CYDWELI. There is, however, a legend on this
subject, which ought to be examined, CRITICAL REMARKS ON FRENCH even if rejected at last. I mean the WRITERS.
Apostolical History of Abdias, discoCharacter of Crevier.—His arrange- vered by Wolfgang Lazius in a monasment of facts (in the History of the tery of Germany, and published in Roman Empire) does not want order: 1551. It is supposed to have been it contains just remarks, useful reflec. written about the sixth century, and tions, and good feeling in the course of to have been framed from older mate. the narrative; but the style is heavy, rials, perhaps from the apocryphal diffuse, generally careless, faulty, and Acts of the Apostles. I have not seen without elevation.—Sabatier de Cas- it myself, but extract this information tres.
from a French miscellany. Maupertius.—Good philosopher, and The chapters are entitled as follow : able literatist. In his works, elegance 1. Peter ; 2. Paul; 3. Andrew (nodoes not detract from depth, or pre- thing is said of his coming into Scot. cision from perspicuity. Method ren- land); 4. James the Great; 5. John ; ders every thing intelligible, as well as 6. James the Less, Simon, and Jude; easy to retain. By turns, geometri. 7. Matthew; 8. Bartholomew; 9. cian, astronomer, naturalist, geogra- Thomas; 10. Philip. The labours of pher, moralist, he is always an in- Bartholomew, as well as of Thomas, structive and amusing writer, because are placed in India, but in what part lessons are pleasing when they do not is not mentioned in the extract. The come as lessons, and when one has legend of Thomas is as follows: the art of informing, without the re- An Indian merchant passing through pulsive tone of dictation.-Ibid. Syria, stopped at Jerusalem. The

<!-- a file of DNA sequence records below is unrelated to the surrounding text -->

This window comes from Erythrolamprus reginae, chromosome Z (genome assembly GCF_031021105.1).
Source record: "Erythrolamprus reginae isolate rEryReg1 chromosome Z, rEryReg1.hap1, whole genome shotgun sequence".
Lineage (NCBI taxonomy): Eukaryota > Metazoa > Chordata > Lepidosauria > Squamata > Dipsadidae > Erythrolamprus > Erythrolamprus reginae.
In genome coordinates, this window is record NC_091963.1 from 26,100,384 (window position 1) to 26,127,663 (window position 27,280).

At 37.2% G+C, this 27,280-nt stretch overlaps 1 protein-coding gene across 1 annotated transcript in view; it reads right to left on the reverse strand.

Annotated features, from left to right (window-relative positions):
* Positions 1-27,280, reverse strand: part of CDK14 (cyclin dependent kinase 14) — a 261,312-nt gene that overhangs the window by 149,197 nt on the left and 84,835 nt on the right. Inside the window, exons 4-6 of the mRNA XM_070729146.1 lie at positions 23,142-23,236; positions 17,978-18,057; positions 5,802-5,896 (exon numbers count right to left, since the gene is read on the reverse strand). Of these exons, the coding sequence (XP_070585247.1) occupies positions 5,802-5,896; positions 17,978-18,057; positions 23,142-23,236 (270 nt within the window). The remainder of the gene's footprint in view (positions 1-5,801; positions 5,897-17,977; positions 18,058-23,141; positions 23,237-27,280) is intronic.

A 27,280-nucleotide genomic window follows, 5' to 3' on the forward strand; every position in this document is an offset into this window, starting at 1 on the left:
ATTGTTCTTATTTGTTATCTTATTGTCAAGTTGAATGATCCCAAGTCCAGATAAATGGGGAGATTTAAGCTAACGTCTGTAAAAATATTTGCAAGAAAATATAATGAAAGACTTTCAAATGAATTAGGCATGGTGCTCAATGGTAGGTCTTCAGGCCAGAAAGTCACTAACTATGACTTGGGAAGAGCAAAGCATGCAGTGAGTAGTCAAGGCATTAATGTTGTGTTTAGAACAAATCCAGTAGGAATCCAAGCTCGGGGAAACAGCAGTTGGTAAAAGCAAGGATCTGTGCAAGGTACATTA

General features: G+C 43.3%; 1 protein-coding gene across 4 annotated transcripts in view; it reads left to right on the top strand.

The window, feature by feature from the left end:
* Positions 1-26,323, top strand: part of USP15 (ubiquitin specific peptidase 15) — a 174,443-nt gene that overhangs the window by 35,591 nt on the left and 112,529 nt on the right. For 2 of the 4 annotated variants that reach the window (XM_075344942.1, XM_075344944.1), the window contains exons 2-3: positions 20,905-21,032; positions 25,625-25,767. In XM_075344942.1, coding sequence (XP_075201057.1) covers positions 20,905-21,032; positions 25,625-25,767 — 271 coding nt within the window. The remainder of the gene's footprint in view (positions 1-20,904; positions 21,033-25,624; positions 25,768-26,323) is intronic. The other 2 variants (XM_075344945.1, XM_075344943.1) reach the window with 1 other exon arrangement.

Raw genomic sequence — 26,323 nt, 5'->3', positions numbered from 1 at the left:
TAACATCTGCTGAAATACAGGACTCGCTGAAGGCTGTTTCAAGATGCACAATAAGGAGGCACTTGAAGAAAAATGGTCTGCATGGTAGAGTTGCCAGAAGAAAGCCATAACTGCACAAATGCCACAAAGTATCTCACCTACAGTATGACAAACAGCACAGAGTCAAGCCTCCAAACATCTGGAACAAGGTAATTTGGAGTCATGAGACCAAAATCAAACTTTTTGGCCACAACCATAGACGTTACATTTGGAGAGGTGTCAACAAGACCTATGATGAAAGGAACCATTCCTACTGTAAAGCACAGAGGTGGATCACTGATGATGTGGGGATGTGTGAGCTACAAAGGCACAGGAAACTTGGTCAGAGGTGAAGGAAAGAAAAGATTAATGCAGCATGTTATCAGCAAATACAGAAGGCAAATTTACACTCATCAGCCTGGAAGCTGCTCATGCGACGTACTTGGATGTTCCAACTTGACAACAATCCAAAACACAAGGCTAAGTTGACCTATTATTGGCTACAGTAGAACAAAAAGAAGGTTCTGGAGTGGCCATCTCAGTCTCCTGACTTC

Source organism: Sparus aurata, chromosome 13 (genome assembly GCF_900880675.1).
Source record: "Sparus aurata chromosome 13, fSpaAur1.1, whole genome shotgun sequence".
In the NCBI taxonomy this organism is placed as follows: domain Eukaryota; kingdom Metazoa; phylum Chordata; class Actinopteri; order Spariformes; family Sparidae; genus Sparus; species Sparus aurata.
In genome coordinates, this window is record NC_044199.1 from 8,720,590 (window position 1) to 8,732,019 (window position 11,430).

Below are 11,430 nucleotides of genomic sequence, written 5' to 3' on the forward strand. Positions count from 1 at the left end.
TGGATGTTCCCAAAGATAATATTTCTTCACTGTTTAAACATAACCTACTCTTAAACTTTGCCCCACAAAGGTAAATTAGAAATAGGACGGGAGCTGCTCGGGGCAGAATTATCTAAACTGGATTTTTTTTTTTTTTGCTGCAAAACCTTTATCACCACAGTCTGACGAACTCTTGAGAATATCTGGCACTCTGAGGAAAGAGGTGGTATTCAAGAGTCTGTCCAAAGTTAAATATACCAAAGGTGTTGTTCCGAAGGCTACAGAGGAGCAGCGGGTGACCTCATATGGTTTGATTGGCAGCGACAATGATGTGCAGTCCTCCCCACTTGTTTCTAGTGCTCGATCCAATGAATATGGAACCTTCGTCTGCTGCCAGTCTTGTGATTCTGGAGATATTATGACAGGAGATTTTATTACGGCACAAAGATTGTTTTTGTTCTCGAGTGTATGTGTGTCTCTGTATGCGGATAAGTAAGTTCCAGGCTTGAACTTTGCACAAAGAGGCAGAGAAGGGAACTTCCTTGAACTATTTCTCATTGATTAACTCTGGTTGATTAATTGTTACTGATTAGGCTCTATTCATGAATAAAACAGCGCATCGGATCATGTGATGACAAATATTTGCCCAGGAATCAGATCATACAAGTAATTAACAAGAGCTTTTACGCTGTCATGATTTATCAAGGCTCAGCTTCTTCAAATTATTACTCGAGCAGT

Saint Real.-Pupil of Varillas, whose Deity appeared to him in open day, in style, taste, and love of the marvellous, a human form, and demanded what he has adopted. However, he excels brought him so far from his country. his master in purity of style, and ex- He replied, that he came from his actness of language, and has more master, King Gundafer, and was seekability, though he has written less. ing a skilful architect to build him a If he had rejected untrue anecdotes, palace. He was led to the house of and chosen better authenticated facts, St. Thomas, who was pointed out to his pieces of history might have passed him as a fit person, and they departed
* models; but his conspiracy of Ve. together for India. They arrived after
1831.) Syrian Christians of St. Thomas in India.
17 a journey of three months, which in deeply impressed during sickness. ordinary cases took as many years. The rapid acknowledgment of the gosThe merchant presented the apostle to pel by king and people is no more exthe king, who pointed out the site of traordinary than the conversion of our his future palace, outside the town, Ethelbert of Kent. I can imagine, and departed to another city till it also, that St. Thomas exhorted Christshould be finished. Coming one day ian married women to separate from to see it, he found no building what idolatrous husbands, when there was ever begun; and in his fury he bade no hope of converting them. And the apostle shew it, or prepare for in- this, by exasperating the men, might stant death. It is finished, said the have been the cause of his cruel death. apostle, but you cannot see it now; There is an account of the Syrian you will see it, and inhabit hereafter. Church, by Professor Lee, appended The king in a rage ordered him to be to the Seventeenth Report of the cast into prison.